Yesterday I shared the table photos from the Thanksfeast celebration that was held at my house. I have to admit, the table was my favorite part but there were a few more spots that the color schemed was worked into as well. The fireplace mantel served as a nice backdrop for the appetizers (VERY light appetizers since we are pretty serious about the FEAST in Thanksfeast) and another table was set up as the bar. Because these were key areas, it made sense to make sure they followed the theme of the evening.


The bar table filled out a little more after the wine was added and the punchbowl was filled. For the signature drink this year, I used a recipe for Holiday Punch. When I made the ice ring, I included some orange slices in the ice as well. The punch is citrusy with a little bit of grapefruit taste, sweet and refreshing. It was definitely a hit but probably best used as a pre-dinner drink. It is probably a little too sweet and tart to really enhance a meal. I did cut the recipe below in half because most of our guests prefer beer and wine. There was just a little leftover – always know your audience!

• 5 cups orange juice
• 4 lemon slices
• 4 orange slices
• 4 cups gin
• 2 oz grenadine
• 1/2 cup curaçao
• 1-1/2 cups lemon juice
• 1 litre of lemon-lime soda
Mixing instructions:
Pour chilled gin, curaçao, fruit juices, and grenadine into a punch bowl with a cake of ice. Stir well, add soda, and stir again gently. Garnish with fruit slices.

While I had entirely too much fun putting everything together, the best part was having wonderful friends come to our home and share some time with us. The next time you’re thinking about a party or event, contact Socialize to help put everything together and help during the event so you have more time to share with your friends and family and enjoy the festivities!

My husband, friends and I wrapped up another Thanksfeast a couple weeks ago.  Although there’s always a little chaos when we’re trying to get all the hot food on the buffet, it was great fun. I think all 20 people could say they had a great time!

I mentioned here that my tablescape inspiration was based on the Thanksgiving table that Eddie Ross created for Lonny.

The inspiration from Eddie Ross

Just gorgeous, right? With 20 people coming I knew I wouldn’t have the budget for the kind of china and stemware used as place settings. I also wasn’t about to change my light fixture out for the party. (I would have liked to but I didn’t have a magazine fund to work with!) Admittedly, I am not an event designer I am much better at making sure everything goes off without a hitch and guests go home thrilled by their experience. But designing is something I enjoy and like to try my hand at for my own parties. So after a lot of fabric store hunting, Goodwill scouring and a little spray painting, here is what I came up with:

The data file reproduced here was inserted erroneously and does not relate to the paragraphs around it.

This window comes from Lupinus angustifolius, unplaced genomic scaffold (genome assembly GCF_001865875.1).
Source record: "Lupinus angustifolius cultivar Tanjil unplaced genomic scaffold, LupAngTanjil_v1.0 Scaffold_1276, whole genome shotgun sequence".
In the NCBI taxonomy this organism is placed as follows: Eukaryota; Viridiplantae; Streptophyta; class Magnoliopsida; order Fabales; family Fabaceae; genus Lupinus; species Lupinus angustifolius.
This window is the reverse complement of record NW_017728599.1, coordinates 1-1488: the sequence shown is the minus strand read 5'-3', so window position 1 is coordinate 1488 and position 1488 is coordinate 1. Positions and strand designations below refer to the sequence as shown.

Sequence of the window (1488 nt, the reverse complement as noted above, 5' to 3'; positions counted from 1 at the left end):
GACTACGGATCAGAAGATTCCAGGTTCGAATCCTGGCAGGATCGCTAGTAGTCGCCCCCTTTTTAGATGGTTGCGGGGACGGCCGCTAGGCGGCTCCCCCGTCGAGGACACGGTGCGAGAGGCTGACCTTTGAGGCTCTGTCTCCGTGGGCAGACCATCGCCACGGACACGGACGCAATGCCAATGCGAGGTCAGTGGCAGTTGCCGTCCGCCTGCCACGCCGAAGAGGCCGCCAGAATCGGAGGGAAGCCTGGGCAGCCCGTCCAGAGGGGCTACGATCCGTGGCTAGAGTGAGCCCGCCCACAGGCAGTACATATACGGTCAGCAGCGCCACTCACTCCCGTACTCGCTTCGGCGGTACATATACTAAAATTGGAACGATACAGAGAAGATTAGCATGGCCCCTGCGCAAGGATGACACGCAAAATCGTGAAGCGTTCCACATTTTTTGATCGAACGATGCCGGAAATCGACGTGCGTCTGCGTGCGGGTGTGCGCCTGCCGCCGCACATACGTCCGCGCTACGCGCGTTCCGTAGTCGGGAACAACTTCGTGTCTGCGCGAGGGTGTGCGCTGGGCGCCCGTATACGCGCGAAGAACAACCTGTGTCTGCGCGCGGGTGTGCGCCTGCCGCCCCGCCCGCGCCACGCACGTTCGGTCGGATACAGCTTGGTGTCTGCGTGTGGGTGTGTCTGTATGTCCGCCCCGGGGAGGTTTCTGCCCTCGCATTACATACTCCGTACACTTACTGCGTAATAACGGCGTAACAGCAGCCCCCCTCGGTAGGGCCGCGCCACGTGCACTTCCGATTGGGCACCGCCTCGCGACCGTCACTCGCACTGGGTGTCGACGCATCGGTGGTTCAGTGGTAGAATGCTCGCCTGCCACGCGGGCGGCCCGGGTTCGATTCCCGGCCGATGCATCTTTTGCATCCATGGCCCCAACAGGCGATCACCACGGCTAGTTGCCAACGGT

Thanksfeast table2

I love our dining room table so I didn’t want to cover it up so I created a runner instead. I don’t even want to tell you how much time I spent searching for fabric that I thought would work well! There was also a hunt for cobalt blue vases and gold candlesticks. Most of the rest of the supplies were already stored on my party shelves but I did happen upon the peacocks by accident – I think they’re a nice addition.

This table was actually done before the party. Because there were 20 people attending, a few tables had to be added on so I made a duplicate tablescape for the second half of the group. There were a couple more places that the color scheme was used. Tomorrow I’ll show you those and share the recipe for the signature cocktail that was served!

One of the most potentially frustrating parts of planning any event with a meal can be assigning seats. Why bother? Whether it’s a party of 10 or 200 you want everyone to enjoy themselves and their experience with other guests is key to whether or not that happens.

First and foremost, you want to avoid awkward situations; so politics always play a role in who goes where. Although this can cause some I-want-to-pull-my-hair-out moments; it’s easier to work with it than fight it.
I like to plan seating assignments by creating an Excel spreadsheet like the one below. The spreadsheet makes it easy to move names around and can be broken down to give you a better visual.

List all of your guests in the first column and head the other columns with your tables. Start by filling in your hosts and special guests. Then, highlight the guests with “special requirements” (like not sitting next to other certain guests) and place those first.

But how do you mix in the rest of your guests? The always helpful,, has a great article that breaks down personality types like The Diva, The Introvert, The Gossip Fodder and The Charmer and how they mix at the dinner table. This is a great tool to help you get started. Add a column to your spreadsheet and assign personalities to as many guests as possible (don’t forget to assign them to your special guests, even if their seats are determined – this will help you fill in their tables).

Assigned seating isn’t just for formal dinners either. If you’re holding a more relaxed event, Preston Bailey has a few ideas to keep dinner seating fun and fresh:

  • Leave a chair open at each table for the host (and/or hostess) to visit with their guests (This works best for smaller events. If the event involves over 200 guests, 20 tables is a lot to visit.)
  • Try having guests move to different tables for dessert and coffee to encourage mixing groups.
  • I also prefer to assign tables not seats. I find this to be more organic (and less controlling).

Throughout those pull-your-hair-out moments, keep in mind that it can be uncomfortable to walk into a dinner and hunt for a seat if you don’t know many of the guests. Although it may be a slightly painful experience for you, assigned seating will create a more enjoyable experience for your guests.